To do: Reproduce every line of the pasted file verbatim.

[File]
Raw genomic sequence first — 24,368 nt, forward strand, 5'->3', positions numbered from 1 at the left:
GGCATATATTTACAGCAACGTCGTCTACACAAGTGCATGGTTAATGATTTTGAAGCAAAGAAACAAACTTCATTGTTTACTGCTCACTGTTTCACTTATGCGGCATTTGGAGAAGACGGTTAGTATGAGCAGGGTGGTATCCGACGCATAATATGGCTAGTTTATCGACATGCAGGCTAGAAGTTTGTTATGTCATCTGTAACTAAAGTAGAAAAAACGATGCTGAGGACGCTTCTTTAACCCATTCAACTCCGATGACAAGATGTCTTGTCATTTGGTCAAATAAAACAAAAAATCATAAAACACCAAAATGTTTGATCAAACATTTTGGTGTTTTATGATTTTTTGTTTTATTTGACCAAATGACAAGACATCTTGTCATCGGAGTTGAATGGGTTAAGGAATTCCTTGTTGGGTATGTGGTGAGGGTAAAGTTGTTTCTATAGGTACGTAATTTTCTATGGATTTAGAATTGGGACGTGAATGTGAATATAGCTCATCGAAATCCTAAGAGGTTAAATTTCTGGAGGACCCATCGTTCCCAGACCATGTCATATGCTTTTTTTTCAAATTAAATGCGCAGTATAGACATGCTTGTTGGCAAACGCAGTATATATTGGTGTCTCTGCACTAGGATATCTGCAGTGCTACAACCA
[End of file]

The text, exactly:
Raw genomic sequence first — 24,368 nt, forward strand, 5'->3', positions numbered from 1 at the left:
GGCATATATTTACAGCAACGTCGTCTACACAAGTGCATGGTTAATGATTTTGAAGCAAAGAAACAAACTTCATTGTTTACTGCTCACTGTTTCACTTATGCGGCATTTGGAGAAGACGGTTAGTATGAGCAGGGTGGTATCCGACGCATAATATGGCTAGTTTATCGACATGCAGGCTAGAAGTTTGTTATGTCATCTGTAACTAAAGTAGAAAAAACGATGCTGAGGACGCTTCTTTAACCCATTCAACTCCGATGACAAGATGTCTTGTCATTTGGTCAAATAAAACAAAAAATCATAAAACACCAAAATGTTTGATCAAACATTTTGGTGTTTTATGATTTTTTGTTTTATTTGACCAAATGACAAGACATCTTGTCATCGGAGTTGAATGGGTTAAGGAATTCCTTGTTGGGTATGTGGTGAGGGTAAAGTTGTTTCTATAGGTACGTAATTTTCTATGGATTTAGAATTGGGACGTGAATGTGAATATAGCTCATCGAAATCCTAAGAGGTTAAATTTCTGGAGGACCCATCGTTCCCAGACCATGTCATATGCTTTTTTTTCAAATTAAATGCGCAGTATAGACATGCTTGTTGGCAAACGCAGTATATATTGGTGTCTCTGCACTAGGATATCTGCAGTGCTACAACCA